Wednesday, August 29, 2012

When Grief Goes Unrecognized

I've always been a crier. Some would probably call me a cry baby. I regularly bawl while watching movies and reading books. My eyes even tear up when I hear good things about my kids from their teachers.

So it didn't surprise me when I cried while sharing a personal piece of writing for the first time with a classroom full of other aspiring authors. Putting myself on display always makes me nervous, plus I had written about my private thoughts and feelings. I just needed to get used to talking about myself and I would be fine.

Only I wasn't. During my first semester in graduate school, I broke down in tears several times while reading my work out loud. Every time it happened, I felt more than embarrassed. I felt flawed. There must be something wrong with a woman in her forties who can't read a few paragraphs without going off on a crying jag.

Over the next year, I worked very hard at maintaining composure whenever I had to read my own writing. I learned to focus on the sound of the words rather than their meaning, so that I could make it through a piece with dry eyes.

But then I worked on an assignment directly related to adoption. At the end of the semester when it came time for each of us to discuss our projects, I literally broke down sobbing in class. I was so sure I had gotten a handle on my emotions, but there I went again, crying like a little girl. What in the world was wrong with me?

After my humiliating presentation, the woman seated beside me leaned over and whispered, "It's the grief." The grief. I hadn't thought of that. She and I had been in the same critique group in the class, and in order to explain my interest in adoption, I had shared some of my own story. She also happened to be a counselor. And she immediately recognized what I never had, that I was still grieving the loss of my biological family.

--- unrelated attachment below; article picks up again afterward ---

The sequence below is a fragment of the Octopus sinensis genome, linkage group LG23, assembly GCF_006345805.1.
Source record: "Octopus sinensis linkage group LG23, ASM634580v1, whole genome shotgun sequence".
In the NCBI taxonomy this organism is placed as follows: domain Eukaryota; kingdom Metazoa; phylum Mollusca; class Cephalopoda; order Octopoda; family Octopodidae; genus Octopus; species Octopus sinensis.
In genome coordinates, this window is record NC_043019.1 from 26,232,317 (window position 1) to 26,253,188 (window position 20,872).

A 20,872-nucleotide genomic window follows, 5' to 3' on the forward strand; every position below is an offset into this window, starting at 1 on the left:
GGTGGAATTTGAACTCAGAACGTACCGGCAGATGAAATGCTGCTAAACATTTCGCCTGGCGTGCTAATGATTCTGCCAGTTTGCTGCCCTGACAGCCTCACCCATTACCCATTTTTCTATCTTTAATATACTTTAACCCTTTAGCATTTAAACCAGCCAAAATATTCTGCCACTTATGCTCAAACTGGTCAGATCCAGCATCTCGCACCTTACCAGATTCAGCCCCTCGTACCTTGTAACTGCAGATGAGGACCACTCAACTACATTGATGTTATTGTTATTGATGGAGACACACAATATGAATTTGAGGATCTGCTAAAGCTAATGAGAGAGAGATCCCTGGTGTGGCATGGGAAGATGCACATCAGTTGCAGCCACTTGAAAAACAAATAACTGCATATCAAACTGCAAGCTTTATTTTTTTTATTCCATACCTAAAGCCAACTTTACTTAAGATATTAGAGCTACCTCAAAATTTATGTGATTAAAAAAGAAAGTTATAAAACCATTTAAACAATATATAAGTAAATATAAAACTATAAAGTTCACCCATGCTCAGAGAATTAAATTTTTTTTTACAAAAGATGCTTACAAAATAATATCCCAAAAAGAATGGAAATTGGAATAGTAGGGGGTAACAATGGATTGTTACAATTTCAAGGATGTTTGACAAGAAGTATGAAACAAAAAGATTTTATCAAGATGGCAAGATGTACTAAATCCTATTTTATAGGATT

Why had I not realized this before? I had certainly longed for my birth relatives even as a child. I remember consciously admitting to myself that I wanted to find out about them when I was in my teens. I also remember feeling lonely and depressed and being angry much of the time, though I didn't know what I was so mad about.

Even though reuniting with both of my birth parents answered many of the questions I'd had, I still carry around this weight that until recently I wasn't able to name. Now I know it's the grief. It's the little girl inside of me who is still crying over what she lost, who still wishes she could have grown up with her own biological family. It doesn't matter to the child me that the grown up me understands why I was relinquished and adopted. The child me was never able to admit she lost something important, so she never went through the typical grieving process one does when they miss someone who was dear to them.

In a way, knowing my birth parents has made my loss more profound. It was easier to accept the course of my life when they were just dream people I imagined. It was easier to blame my hypersensitivity on other things. Now that I know how my birth relatives look and sound and behave, the life I missed out on has become a sort of alternate universe where I can never go. My grief is no longer something I can hold in. When I try to ignore it, it bursts out and makes me take notice.

I'm hoping that since I now understand why I've been so fragile, I'll be able to deal with my emotions openly rather than bottling everything inside as I've done in the past. Admitting the magnitude of my loss to myself was the first step. Talking about it feels like a good second step. All I can do is keep taking steps.